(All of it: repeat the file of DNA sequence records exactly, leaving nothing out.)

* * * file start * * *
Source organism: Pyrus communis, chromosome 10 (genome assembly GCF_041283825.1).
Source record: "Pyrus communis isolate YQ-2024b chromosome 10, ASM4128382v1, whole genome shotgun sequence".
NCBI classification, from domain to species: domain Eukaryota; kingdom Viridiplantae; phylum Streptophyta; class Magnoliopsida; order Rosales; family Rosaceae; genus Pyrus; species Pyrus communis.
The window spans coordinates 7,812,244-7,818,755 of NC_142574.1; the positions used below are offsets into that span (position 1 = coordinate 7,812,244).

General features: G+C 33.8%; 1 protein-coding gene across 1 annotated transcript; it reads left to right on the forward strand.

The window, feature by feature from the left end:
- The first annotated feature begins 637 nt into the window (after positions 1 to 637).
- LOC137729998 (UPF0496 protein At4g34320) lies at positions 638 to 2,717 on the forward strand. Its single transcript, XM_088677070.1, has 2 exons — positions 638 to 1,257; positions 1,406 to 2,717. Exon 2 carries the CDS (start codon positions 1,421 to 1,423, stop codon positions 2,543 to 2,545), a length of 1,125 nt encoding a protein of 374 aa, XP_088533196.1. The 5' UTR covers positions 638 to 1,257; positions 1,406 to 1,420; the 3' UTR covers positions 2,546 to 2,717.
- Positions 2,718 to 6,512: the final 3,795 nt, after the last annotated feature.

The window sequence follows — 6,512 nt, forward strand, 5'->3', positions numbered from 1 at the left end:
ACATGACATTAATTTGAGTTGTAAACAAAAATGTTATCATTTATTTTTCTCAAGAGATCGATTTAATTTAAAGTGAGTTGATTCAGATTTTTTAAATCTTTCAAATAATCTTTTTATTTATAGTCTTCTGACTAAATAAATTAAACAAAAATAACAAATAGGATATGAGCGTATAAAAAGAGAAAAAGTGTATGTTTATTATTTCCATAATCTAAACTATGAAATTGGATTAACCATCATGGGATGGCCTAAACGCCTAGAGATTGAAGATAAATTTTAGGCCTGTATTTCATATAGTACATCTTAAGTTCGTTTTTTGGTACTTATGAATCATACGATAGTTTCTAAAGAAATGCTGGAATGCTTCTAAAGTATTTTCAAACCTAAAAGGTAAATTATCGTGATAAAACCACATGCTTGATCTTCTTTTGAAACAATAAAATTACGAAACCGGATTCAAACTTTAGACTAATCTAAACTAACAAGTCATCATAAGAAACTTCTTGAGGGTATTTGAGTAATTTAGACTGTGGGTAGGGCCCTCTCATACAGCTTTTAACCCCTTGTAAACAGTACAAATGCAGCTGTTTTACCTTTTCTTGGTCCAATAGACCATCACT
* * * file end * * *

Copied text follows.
Source organism: Pyrus communis, chromosome 10 (genome assembly GCF_041283825.1).
Source record: "Pyrus communis isolate YQ-2024b chromosome 10, ASM4128382v1, whole genome shotgun sequence".
NCBI classification, from domain to species: domain Eukaryota; kingdom Viridiplantae; phylum Streptophyta; class Magnoliopsida; order Rosales; family Rosaceae; genus Pyrus; species Pyrus communis.
The window spans coordinates 7,812,244-7,818,755 of NC_142574.1; the positions used below are offsets into that span (position 1 = coordinate 7,812,244).

General features: G+C 33.8%; 1 protein-coding gene across 1 annotated transcript; it reads left to right on the forward strand.

The window, feature by feature from the left end:
- The first annotated feature begins 637 nt into the window (after positions 1 to 637).
- LOC137729998 (UPF0496 protein At4g34320) lies at positions 638 to 2,717 on the forward strand. Its single transcript, XM_088677070.1, has 2 exons — positions 638 to 1,257; positions 1,406 to 2,717. Exon 2 carries the CDS (start codon positions 1,421 to 1,423, stop codon positions 2,543 to 2,545), a length of 1,125 nt encoding a protein of 374 aa, XP_088533196.1. The 5' UTR covers positions 638 to 1,257; positions 1,406 to 1,420; the 3' UTR covers positions 2,546 to 2,717.
- Positions 2,718 to 6,512: the final 3,795 nt, after the last annotated feature.

The window sequence follows — 6,512 nt, forward strand, 5'->3', positions numbered from 1 at the left end:
ACATGACATTAATTTGAGTTGTAAACAAAAATGTTATCATTTATTTTTCTCAAGAGATCGATTTAATTTAAAGTGAGTTGATTCAGATTTTTTAAATCTTTCAAATAATCTTTTTATTTATAGTCTTCTGACTAAATAAATTAAACAAAAATAACAAATAGGATATGAGCGTATAAAAAGAGAAAAAGTGTATGTTTATTATTTCCATAATCTAAACTATGAAATTGGATTAACCATCATGGGATGGCCTAAACGCCTAGAGATTGAAGATAAATTTTAGGCCTGTATTTCATATAGTACATCTTAAGTTCGTTTTTTGGTACTTATGAATCATACGATAGTTTCTAAAGAAATGCTGGAATGCTTCTAAAGTATTTTCAAACCTAAAAGGTAAATTATCGTGATAAAACCACATGCTTGATCTTCTTTTGAAACAATAAAATTACGAAACCGGATTCAAACTTTAGACTAATCTAAACTAACAAGTCATCATAAGAAACTTCTTGAGGGTATTTGAGTAATTTAGACTGTGGGTAGGGCCCTCTCATACAGCTTTTAACCCCTTGTAAACAGTACAAATGCAGCTGTTTTACCTTTTCTTGGTCCAATAGACCATCACT